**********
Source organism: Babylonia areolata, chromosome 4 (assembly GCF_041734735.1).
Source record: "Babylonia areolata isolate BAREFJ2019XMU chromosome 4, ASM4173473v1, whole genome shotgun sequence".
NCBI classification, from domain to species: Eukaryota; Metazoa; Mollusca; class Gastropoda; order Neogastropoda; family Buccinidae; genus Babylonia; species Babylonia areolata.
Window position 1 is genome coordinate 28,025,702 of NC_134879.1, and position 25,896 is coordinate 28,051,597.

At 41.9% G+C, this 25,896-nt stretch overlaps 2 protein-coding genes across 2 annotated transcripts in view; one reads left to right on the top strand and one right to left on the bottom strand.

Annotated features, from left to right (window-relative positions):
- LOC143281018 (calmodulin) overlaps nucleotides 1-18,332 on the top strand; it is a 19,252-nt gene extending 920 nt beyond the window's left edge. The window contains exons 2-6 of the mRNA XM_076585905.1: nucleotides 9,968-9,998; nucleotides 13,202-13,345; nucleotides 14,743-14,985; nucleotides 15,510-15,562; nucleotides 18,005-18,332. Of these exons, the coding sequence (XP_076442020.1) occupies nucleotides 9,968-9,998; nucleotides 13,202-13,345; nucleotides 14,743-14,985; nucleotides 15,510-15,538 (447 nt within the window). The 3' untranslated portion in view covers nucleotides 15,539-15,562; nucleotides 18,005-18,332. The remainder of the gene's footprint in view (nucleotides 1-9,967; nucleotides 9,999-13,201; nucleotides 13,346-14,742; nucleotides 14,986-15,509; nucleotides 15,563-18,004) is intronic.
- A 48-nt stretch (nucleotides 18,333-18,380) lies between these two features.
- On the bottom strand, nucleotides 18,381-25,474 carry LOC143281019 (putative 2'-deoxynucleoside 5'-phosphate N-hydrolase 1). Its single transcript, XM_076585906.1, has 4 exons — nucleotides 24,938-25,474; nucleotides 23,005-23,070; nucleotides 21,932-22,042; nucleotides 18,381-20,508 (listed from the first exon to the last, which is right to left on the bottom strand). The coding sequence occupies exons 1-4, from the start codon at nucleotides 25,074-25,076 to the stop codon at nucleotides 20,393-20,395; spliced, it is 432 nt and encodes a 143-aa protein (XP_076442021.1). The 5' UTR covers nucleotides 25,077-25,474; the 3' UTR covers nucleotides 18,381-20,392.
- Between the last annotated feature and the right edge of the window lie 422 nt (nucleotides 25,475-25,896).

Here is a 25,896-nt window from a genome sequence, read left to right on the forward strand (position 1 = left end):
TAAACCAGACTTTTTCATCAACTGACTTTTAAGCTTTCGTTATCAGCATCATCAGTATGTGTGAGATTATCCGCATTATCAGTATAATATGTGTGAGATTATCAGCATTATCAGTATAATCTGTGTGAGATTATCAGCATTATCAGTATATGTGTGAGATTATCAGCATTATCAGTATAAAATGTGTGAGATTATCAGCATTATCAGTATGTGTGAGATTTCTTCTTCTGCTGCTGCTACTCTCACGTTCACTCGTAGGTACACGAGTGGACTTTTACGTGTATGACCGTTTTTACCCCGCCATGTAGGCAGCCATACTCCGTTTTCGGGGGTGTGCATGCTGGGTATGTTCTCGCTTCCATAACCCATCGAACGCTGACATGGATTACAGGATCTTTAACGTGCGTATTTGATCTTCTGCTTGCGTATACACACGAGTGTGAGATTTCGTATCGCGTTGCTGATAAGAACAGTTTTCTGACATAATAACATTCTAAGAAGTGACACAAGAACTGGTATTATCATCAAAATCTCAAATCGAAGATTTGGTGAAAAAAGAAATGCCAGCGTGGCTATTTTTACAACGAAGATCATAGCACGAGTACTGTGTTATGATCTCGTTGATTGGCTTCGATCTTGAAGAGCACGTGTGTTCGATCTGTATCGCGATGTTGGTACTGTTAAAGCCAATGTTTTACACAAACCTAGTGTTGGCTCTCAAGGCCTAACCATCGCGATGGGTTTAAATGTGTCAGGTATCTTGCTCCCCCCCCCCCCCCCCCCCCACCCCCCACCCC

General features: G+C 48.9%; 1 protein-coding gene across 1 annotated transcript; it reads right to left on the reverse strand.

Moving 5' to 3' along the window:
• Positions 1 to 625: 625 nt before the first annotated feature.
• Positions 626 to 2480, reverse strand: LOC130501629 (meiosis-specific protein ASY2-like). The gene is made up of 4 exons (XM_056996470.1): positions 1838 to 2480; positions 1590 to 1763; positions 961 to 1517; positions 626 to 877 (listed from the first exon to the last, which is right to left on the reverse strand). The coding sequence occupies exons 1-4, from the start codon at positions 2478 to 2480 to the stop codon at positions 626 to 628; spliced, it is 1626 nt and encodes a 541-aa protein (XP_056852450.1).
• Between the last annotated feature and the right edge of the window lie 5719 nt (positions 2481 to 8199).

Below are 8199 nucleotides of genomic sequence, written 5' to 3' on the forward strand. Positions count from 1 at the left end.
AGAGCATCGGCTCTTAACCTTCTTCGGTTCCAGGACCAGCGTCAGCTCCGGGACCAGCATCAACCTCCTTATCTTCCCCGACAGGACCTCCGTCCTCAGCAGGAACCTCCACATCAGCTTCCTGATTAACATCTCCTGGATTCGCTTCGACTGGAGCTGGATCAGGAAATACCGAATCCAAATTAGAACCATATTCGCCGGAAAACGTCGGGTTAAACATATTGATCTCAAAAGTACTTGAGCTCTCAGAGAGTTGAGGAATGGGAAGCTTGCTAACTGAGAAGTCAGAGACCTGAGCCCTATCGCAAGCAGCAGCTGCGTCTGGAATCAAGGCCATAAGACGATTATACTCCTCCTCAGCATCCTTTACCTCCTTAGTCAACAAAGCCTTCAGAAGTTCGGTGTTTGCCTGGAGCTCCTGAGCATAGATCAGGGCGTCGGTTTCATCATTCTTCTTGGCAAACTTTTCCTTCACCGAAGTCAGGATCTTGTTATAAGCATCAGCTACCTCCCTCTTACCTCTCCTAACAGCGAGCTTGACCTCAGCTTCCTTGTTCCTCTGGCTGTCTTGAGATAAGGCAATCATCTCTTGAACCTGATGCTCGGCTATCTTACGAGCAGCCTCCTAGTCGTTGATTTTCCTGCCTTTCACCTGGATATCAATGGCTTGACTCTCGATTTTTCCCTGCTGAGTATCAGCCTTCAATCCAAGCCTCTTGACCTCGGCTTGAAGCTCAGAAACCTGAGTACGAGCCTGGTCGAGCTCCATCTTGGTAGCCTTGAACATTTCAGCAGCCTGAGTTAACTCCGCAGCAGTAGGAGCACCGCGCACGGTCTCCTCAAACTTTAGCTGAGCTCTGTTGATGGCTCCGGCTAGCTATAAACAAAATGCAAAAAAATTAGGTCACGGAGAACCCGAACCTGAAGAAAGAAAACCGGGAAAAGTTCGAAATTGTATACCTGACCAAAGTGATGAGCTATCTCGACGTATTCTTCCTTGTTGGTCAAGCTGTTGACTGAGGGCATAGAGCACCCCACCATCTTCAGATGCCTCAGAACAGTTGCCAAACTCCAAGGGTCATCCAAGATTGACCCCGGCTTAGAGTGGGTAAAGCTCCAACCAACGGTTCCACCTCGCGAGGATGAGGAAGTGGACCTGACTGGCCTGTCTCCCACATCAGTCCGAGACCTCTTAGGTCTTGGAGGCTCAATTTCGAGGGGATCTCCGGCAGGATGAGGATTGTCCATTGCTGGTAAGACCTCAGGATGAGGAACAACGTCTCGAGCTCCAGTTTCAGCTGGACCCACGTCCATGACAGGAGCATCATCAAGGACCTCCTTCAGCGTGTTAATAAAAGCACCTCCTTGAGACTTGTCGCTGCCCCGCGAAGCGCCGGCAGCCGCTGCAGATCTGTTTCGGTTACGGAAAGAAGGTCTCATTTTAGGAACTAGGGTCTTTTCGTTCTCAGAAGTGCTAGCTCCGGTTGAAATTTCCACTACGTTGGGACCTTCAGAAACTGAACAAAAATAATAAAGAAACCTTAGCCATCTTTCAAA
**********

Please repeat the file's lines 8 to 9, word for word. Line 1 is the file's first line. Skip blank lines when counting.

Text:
- A 48-nt stretch (nucleotides 18,333-18,380) lies between these two features.
- On the bottom strand, nucleotides 18,381-25,474 carry LOC143281019 (putative 2'-deoxynucleoside 5'-phosphate N-hydrolase 1). Its single transcript, XM_076585906.1, has 4 exons — nucleotides 24,938-25,474; nucleotides 23,005-23,070; nucleotides 21,932-22,042; nucleotides 18,381-20,508 (listed from the first exon to the last, which is right to left on the bottom strand). The coding sequence occupies exons 1-4, from the start codon at nucleotides 25,074-25,076 to the stop codon at nucleotides 20,393-20,395; spliced, it is 432 nt and encodes a 143-aa protein (XP_076442021.1). The 5' UTR covers nucleotides 25,077-25,474; the 3' UTR covers nucleotides 18,381-20,392.